Commerce disputes are damaging progress and have to be tackled 'at a multilateral stage,' OECD says

U.S. President Donald J. Trump speaks during a “MAGA” rally at the Williamsport Regional Airport on May 20, 2019 in Montoursville, Pennsylvania.

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Global trade tensions that are hitting growth and investment need to be dealt with at a multilateral level, the OECD’s chief economist told CNBC Tuesday.

“It’s trade tensions and disputes that have derailed global growth,” Laurence Boone said. “It wasn’t only the only thing — we had (financial turmoil in) Argentina, we had Turkey, we had some volatility in financial conditions but it has definitely been a very important part as trade and investment have weakened hand in hand.”

The global economy is expected to achieve moderate but fragile growth over the coming two years, the OECD said in its latest economic outlook report published Tuesday.

“Vulnerabilities stem from trade tensions, high policy uncertainty, risks in financial markets and a slowdown in China, all of which could further curb strong and sustainable medium-term growth worldwide,” the OECD said.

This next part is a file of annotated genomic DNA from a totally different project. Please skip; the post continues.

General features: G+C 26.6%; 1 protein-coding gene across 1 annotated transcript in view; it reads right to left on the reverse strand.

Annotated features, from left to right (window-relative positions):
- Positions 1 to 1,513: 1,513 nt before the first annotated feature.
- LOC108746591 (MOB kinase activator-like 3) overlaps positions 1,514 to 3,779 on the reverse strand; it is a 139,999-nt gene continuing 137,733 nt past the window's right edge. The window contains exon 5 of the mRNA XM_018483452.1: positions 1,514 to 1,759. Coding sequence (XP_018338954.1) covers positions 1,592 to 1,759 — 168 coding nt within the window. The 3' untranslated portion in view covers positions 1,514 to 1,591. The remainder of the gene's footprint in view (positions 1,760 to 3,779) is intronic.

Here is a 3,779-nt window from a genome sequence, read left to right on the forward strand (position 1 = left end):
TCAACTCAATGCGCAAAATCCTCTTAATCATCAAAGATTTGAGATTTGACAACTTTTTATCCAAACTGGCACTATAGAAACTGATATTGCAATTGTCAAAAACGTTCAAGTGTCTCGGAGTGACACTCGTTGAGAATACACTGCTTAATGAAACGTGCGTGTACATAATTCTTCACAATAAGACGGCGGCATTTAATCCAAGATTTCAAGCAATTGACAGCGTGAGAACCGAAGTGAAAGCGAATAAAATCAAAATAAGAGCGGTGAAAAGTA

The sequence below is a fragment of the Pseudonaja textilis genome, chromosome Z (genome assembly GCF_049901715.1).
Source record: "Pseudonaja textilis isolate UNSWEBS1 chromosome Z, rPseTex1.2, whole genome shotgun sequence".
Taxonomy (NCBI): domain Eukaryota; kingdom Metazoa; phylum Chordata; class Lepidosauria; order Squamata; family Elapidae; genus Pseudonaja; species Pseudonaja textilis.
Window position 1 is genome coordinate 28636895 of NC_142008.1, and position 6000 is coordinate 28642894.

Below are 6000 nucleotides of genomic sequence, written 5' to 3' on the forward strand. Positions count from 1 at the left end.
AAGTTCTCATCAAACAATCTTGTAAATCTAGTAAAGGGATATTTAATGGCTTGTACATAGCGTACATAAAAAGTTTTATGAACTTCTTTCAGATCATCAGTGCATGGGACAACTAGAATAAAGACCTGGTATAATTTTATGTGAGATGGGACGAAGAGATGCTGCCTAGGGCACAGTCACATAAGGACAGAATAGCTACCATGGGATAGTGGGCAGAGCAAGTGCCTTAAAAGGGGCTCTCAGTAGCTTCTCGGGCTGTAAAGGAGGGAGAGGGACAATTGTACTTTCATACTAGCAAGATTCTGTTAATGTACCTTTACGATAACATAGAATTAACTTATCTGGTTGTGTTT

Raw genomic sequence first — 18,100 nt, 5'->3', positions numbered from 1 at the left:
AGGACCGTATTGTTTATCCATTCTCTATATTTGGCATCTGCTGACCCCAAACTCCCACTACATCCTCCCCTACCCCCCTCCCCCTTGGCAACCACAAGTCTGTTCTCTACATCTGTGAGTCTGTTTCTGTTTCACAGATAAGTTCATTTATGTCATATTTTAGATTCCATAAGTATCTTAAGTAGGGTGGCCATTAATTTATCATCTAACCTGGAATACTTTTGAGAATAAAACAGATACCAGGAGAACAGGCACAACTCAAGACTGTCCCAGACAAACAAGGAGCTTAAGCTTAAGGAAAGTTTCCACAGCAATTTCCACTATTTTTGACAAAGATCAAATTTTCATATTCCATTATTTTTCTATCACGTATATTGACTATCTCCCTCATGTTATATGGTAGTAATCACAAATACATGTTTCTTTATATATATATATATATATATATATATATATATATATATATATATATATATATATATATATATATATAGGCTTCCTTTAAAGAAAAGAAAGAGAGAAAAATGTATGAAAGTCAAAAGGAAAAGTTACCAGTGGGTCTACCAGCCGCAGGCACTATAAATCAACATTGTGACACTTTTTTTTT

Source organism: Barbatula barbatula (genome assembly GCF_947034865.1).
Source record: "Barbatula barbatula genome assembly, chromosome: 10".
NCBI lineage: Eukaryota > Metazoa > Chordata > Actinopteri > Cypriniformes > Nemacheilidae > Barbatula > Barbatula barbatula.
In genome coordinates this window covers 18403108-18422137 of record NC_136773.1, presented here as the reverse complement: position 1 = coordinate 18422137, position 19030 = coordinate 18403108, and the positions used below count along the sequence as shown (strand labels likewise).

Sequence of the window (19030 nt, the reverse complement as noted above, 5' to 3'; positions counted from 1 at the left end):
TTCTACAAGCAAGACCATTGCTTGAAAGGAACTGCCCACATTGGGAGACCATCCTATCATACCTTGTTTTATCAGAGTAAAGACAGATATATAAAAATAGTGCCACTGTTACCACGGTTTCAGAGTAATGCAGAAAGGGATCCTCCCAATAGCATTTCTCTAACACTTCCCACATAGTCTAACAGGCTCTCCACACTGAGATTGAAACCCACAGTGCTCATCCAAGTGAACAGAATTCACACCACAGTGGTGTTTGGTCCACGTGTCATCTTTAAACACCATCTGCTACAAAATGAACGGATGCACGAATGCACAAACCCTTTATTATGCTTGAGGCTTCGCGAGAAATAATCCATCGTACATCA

On Monday, the OECD’s Secretary General Angel Gurria told CNBC that uncertainty borne from the ongoing U.S.-China trade dispute is “the greatest enemy of growth.”

His comments follow a ramping up of tensions between the two superpowers after President Donald Trump announced earlier in May that he would increase tariffs on $200 billion in goods from 10% to 25%. China responded by upping the tariffs on $60 billion of U.S. goods.

Relations deteriorated last week when the Trump administration added Chinese tech giant Huawei to a list of companies that U.S. firms cannot trade with unless they have a license, although some of those restrictions were eased Monday.

The OECD’s chief economist said more certainty will only be obtained if trade tensions were dealt with at a multilateral level.

“The World Trade Organization (WTO) was created in 1995 and it’s true that there are (now) new issues — like digital trade, intellectual property rights, subsidies — but these are best dealt with at a multilateral way if we want to preserve confidence worldwide and that’s what we’re calling for.”

A year ago, the OECD predicted that global growth would be 3.9% in 2019. Now, the organization forecasts 3.2% growth for this year, and 3.4% in 2020.

The organization said escalating trade conflicts and financial vulnerabilities were mainly to blame, among more localized problems. It noted that world trade is projected to grow by just over 2% this year, the lowest rate in a decade.

The OECD’s latest report includes downward revisions for many major economies and warns that current growth rates are insufficient to bring about major improvements in employment or living standards.

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